Talented Newfoundlander Elaine Cook takes up line dancing as a hobby and finds herself nominated for two dances at the universal weekend event, the Crystal Boot Awards
Typically when you hear the term “line dancing” you associate it with country music, and while country-and-western line dancing has been an extremely popular form of dance since the 1970s, it’s not the only one.
Line dancing gained popularity throughout the 50s and 60s, and many line dances well known today were born in the 70s like the Electric Slide and the L.A. Hustle, both disco-based line dances. The 80s and 90s brought an abundance of interest in country culture, and songs like Billy Ray Cyrus’ Achy Breaky Heart catapulted western line dancing.
It now uses more than just the stereotypical country music. In fact line dancers dance to many styles of music like modern pop music, Latin music, and Irish music just to name a few.
Born in St. John’s and raised in Mount Pearl, Elaine Cook is leaving her mark on the line dancing community after being nominated for two dances at the Crystal Boot Awards with Sundown Swing and Moving On Tango.
Cook moved to Toronto, Ontario with her husband in the 80s where the couple both worked a fulfilling career with Scotiabank before retiring in 2005 and relocating to Bancroft, Ontario, settling down in cottage country.
Once in retirement, Cook realized she had no interest in hunting and fishing with her husband, so she picked up her own hobby.
FROM NOVICE TO TEACHER
“He’s an outdoor guy you know, hunting, fishing, snowmobiling and all of that. He loves the bush and I’m not into any of that so I took up line dancing in 2005 when someone in Bancroft was teaching, I wanted to check it out,” she shared in an interview with The Newfoundland Herald.
Cook grew up dancing recreationally, doing the jive or the twist at a school dance or wedding, but never had any formal training or intentions on pursuing dance as a full-time hobby. She started out taking a beginner’s class twice a week, learning the foundation and versatility of line dancing.
Four years later, the enthusiast began writing and publishing dances, and teaching her own classes twice a week right up until COVID-19 led to a temporary shutdown.
“When COVID hit, I saw an ad on Facebook in May from a renowned choreographer, Rob Fowler, and he was teaching choreography, instructor training, and technique all online. He’s a brilliant choreographer, he’s been dancing and instructing for 25 years. These high end instructors and choreographers, that’s their full-time job, they go all over the world teaching,” she explained.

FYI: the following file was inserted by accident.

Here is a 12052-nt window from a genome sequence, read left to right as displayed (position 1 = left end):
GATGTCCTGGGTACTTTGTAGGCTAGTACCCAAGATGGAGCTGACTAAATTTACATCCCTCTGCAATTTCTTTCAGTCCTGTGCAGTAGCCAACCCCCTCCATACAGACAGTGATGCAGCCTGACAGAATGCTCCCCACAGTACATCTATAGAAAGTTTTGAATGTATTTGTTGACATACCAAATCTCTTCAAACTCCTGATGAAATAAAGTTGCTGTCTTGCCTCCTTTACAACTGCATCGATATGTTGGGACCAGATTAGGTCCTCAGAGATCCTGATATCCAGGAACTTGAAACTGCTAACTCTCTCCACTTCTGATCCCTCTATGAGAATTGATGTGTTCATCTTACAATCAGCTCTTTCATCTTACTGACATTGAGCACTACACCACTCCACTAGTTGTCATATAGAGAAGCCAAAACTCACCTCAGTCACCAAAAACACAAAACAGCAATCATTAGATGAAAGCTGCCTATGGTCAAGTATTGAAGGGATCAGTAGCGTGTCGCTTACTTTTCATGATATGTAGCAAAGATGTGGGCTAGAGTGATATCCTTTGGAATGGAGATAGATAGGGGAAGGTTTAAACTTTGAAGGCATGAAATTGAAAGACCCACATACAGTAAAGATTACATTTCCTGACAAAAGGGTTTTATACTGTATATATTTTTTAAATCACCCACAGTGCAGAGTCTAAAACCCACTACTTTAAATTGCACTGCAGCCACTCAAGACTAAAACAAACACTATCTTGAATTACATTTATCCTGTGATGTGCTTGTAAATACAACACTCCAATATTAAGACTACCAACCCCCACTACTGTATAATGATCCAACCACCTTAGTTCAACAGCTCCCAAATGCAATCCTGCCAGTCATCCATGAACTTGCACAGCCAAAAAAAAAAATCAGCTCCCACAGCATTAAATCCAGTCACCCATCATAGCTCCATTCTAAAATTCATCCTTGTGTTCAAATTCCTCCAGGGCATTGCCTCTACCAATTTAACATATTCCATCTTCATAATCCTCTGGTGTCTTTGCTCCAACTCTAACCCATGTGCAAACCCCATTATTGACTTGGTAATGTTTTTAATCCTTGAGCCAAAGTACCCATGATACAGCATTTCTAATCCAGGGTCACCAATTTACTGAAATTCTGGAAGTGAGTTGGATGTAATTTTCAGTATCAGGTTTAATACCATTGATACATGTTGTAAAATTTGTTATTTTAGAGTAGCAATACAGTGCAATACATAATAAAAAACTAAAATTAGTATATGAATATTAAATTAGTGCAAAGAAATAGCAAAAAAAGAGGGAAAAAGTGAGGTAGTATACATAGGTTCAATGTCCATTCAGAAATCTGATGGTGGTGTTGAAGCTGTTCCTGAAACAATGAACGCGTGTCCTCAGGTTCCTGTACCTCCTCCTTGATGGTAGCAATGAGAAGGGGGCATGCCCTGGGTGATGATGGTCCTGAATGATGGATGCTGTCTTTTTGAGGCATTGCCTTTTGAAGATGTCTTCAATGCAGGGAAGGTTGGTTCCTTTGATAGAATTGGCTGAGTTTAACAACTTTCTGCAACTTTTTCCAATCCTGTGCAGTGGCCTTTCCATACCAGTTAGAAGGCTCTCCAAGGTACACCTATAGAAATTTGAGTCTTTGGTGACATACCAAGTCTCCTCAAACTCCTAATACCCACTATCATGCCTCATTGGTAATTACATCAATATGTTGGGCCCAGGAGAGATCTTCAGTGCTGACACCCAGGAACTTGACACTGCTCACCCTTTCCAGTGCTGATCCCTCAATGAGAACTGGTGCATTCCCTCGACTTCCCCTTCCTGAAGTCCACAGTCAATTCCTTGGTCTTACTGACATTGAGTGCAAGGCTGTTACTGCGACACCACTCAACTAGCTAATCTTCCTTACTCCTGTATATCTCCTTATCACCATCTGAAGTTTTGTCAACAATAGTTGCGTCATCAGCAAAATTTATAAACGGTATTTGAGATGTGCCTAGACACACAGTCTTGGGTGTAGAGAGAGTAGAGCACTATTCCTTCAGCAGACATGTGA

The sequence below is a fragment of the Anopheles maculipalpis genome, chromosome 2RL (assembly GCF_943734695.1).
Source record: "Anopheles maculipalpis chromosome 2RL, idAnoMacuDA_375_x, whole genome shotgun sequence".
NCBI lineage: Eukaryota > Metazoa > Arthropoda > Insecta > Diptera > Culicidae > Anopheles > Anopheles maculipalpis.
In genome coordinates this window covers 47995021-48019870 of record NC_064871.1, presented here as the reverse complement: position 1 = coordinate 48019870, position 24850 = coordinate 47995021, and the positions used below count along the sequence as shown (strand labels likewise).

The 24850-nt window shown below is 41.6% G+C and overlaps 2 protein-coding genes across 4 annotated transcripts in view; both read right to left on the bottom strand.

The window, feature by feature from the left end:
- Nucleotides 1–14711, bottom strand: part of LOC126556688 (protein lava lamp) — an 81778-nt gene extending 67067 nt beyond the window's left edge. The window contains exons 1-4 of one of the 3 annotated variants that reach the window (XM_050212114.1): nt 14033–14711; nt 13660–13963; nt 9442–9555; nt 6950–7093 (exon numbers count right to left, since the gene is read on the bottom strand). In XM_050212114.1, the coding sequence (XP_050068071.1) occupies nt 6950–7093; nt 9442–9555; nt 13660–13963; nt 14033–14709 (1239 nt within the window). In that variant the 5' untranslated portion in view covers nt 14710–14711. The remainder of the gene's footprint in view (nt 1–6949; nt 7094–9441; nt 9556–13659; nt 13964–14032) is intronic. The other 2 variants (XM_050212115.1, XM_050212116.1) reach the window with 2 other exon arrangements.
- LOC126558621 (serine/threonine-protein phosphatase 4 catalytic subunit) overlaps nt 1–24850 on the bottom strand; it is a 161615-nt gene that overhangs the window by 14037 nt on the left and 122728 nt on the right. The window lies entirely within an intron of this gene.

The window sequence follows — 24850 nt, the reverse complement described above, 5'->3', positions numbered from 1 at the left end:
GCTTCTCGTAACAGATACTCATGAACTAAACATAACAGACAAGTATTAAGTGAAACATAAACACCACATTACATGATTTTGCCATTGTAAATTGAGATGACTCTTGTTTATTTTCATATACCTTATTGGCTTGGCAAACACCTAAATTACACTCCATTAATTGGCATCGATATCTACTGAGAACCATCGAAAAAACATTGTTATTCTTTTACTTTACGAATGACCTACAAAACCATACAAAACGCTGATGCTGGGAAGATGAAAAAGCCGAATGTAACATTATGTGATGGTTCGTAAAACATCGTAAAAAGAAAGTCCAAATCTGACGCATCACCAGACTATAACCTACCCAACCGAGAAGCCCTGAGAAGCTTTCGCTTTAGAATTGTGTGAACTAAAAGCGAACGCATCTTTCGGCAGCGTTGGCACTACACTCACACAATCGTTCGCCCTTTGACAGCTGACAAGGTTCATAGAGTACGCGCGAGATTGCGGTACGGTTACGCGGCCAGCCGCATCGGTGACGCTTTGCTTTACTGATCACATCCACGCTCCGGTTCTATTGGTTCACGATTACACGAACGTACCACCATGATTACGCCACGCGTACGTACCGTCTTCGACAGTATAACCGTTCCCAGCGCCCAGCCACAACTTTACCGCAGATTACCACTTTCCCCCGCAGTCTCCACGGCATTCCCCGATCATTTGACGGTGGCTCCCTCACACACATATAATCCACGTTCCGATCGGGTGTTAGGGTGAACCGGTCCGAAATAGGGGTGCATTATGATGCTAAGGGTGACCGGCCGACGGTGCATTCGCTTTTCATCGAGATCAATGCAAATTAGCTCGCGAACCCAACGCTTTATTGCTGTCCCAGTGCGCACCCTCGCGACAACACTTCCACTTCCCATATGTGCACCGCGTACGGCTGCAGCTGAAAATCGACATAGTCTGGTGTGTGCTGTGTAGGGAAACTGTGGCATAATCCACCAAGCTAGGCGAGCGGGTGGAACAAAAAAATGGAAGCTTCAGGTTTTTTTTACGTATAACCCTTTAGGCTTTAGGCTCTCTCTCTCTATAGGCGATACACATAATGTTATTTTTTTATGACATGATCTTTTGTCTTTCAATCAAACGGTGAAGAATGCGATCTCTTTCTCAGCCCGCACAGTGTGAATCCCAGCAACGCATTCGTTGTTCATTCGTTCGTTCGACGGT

“So I thought, I’m gonna sign up for that because I have nothing else to do, kept me busy. I’m not into crafts or any of that. I walk every day but then I was cooking and eating, and I had to stop that,” she laughed, “so this is what I started to do.”
RELATED: MORE BY KRYSTYN DECKER Through Thick and Thin Island Vegan MerB'ys: The B'ys are back!
Fast forward to the present, and Cook has written five dances in these class alone. She has choreographed a total of 19 dances, of which only nine have been co-choreographed.
The talented dancer also has multiple published step sheets, which is dance in a written form to lay out the routine mainly for teaching purposes.
The cherry on top for 2021? Her two nominations in the Crystal Boot Awards, which is now considered a world-class event and basically The Oscars of line dancing.
That’s not all the phenomenal line dancer says she gained during a rough year filled with uncertainty and fear.
With the global pandemic seemingly lasting a lot longer than most of us expected, online is somewhat of a sanctuary. Zoom meetings are now becoming the new norm for many companies, as well as for social gatherings, and the majority of courses and classes are being offered online.
“I miss my class, I miss all of my students. The social aspect is gone, that’s what I miss the most. But of course now connecting like this online, I’ve made friends with people all over the world, to the point where there’s about 25 of us who meet and have a Zoom meeting every other month and just chat for an hour,” Cook shared.
“The fellowship has been a bonus I didn’t expect, so that has become more precious now to us than what we’re actually learning. It makes you really appreciate the connection, certainly your family as well, everything becomes more important and precious and you realize all the running around and all the little things you did, they feel so unimportant now.”
BEAUTY IN THE MADNESS
2020 may have been filled with a lot of adversity, and 2021 hasn’t been the smoothest start to a new year, but there is beauty in the madness if you learn to adjust and appreciate.
“Being nominated is just outside my wildest dreams because these choreographers have been dancing for years, and just seeing your name on that list with them and being a part of it, it was exciting. I’m very pleased with it, it’s been great fun.”
For more by Krystyn Decker, click here.